I’m not sure about the over-pay. He has the ability to be twice the player Tavares is in 5 years. Making him close to equal in value now for the remainder of his contract. There is a 3 million $ savings right there…

    • Teeeb

      We get Leon for prime years at 8.5. Wait for two years and look at the caliber of player 8.5 will get you. Furthermore, let’s see what Leon’s putting up as he enters his prime in two years. Then we can talk about if he earns his salary.

    • E-Mac

      Leon is going HAM this season. He will definitely be scoring at a ppg pace. I’d put his ceiling at 90 points. Talbot is bouncing back. Oilers are making the playoffs.

    • OffTheNever

      According to your logic, now that Nikita kucherov makes $9.5mil/yr he should be able to carry his own line so the Oilers should definitely trade Strome to Tampa Bay where he can center nikita kucherov.

  • Big Nuggets

    10 to 15 less points 5 on 5 and 10 to 15 more points on the PP should mean similar totals to last season for Drai. But I see him throwing down a dominant season soon, potentially this year. He’s only 22 and already has better offensive abilities than most. He also has some sort of German determination to be great. His combination of size, skill and determination tells me we have yet to see his best.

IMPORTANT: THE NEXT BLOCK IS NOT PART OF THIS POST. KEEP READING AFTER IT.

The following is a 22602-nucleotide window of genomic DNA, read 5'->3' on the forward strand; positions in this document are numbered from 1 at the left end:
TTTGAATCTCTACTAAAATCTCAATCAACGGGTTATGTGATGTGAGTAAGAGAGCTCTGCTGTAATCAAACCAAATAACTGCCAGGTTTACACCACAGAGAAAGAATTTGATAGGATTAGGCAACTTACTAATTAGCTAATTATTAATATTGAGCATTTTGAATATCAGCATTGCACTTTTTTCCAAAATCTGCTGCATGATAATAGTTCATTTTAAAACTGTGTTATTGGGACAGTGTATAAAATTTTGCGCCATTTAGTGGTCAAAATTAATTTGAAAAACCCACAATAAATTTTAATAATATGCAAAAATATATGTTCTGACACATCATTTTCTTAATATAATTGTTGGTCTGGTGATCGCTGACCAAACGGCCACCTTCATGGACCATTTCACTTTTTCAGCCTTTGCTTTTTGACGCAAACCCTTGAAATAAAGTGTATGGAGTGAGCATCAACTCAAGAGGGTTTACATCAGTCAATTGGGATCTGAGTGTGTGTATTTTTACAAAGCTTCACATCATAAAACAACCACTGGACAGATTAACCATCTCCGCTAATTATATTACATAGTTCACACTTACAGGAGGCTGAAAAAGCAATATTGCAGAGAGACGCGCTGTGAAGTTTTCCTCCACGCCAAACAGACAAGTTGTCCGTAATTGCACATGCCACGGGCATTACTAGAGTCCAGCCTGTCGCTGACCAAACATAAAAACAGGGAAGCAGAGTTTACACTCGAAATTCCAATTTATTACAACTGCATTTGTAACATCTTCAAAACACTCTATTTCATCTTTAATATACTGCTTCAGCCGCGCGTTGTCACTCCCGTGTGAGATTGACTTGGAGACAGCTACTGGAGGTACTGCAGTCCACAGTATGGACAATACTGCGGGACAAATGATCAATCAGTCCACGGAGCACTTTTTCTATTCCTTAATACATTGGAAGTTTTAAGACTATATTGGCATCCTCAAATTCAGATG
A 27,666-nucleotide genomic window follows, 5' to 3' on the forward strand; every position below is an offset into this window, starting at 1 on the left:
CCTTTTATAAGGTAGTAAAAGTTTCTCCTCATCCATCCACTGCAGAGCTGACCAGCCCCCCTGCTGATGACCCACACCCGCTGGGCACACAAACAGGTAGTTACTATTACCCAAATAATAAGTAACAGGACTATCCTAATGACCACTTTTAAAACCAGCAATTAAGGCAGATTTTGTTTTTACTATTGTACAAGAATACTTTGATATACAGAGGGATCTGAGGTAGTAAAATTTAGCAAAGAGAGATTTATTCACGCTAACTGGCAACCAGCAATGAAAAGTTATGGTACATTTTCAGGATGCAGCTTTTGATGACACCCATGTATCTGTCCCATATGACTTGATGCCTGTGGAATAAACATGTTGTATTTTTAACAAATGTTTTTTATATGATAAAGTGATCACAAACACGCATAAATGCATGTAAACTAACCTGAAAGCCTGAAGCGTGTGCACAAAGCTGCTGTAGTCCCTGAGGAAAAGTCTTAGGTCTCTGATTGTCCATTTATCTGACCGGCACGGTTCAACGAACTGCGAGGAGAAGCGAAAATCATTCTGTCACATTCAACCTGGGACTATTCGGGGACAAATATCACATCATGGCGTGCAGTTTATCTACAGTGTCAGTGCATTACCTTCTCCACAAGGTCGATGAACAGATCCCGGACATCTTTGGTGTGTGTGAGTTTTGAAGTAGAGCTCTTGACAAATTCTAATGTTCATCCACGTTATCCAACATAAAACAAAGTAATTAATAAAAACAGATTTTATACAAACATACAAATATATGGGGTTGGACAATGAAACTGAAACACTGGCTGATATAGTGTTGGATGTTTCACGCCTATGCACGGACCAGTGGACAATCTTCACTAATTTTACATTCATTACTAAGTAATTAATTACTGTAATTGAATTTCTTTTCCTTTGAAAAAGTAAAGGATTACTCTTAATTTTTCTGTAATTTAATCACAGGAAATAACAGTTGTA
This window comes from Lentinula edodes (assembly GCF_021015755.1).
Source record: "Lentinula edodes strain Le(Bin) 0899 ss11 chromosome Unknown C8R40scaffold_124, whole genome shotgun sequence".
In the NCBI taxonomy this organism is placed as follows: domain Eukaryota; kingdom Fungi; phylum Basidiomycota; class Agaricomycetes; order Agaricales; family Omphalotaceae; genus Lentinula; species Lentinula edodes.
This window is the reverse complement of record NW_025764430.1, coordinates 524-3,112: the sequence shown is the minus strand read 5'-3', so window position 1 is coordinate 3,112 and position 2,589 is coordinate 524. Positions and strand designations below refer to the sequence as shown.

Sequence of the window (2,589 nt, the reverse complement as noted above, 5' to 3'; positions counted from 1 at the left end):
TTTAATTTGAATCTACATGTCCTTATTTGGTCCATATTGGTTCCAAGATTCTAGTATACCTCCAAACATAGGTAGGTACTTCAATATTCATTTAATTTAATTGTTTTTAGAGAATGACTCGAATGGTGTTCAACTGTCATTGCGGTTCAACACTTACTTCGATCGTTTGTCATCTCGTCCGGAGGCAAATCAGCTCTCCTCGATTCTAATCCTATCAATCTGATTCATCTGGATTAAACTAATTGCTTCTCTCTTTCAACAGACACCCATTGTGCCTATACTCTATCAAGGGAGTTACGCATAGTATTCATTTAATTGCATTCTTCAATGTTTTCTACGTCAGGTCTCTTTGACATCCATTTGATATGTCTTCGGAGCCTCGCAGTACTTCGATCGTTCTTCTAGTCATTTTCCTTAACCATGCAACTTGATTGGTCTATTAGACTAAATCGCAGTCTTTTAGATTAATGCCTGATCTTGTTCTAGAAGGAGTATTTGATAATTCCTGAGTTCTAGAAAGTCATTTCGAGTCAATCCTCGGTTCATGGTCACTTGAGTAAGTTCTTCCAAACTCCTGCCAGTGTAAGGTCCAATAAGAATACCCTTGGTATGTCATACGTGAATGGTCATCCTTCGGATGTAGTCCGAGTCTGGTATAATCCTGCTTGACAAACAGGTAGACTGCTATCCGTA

• TKB2677

    The Oilers PP in 16-17 was 22.9% good for 5th.
    The Oilers PP in 17-18 with the same guys was 14.8% good for dead last.

    What are the odds the Oilers PP will be as bad as it was? I would say ZERO. How many more wins would a even middle of the pack PP give you? Hard to say but probably 4 or 5?

    The Oilers PK in 16-17 was 80.7% good for 17th.
    The Oilers PK in 17-18 was 76.7 good for 25th.
    It has been reported multiple times by Stauffer who works for the team that McLellan took over the PK some time after xmas. He changed the system and changed the guys on it and in the last 3rd of the season it was really, really good. Before McLellan took over, it was near the top of the league on the road and setting records for being bad at home. How many games does even a middle of the pack PK give them? Probably 4 or 5. I say that because there were games at home where the Oilers gave up 2 or 3 PP goals.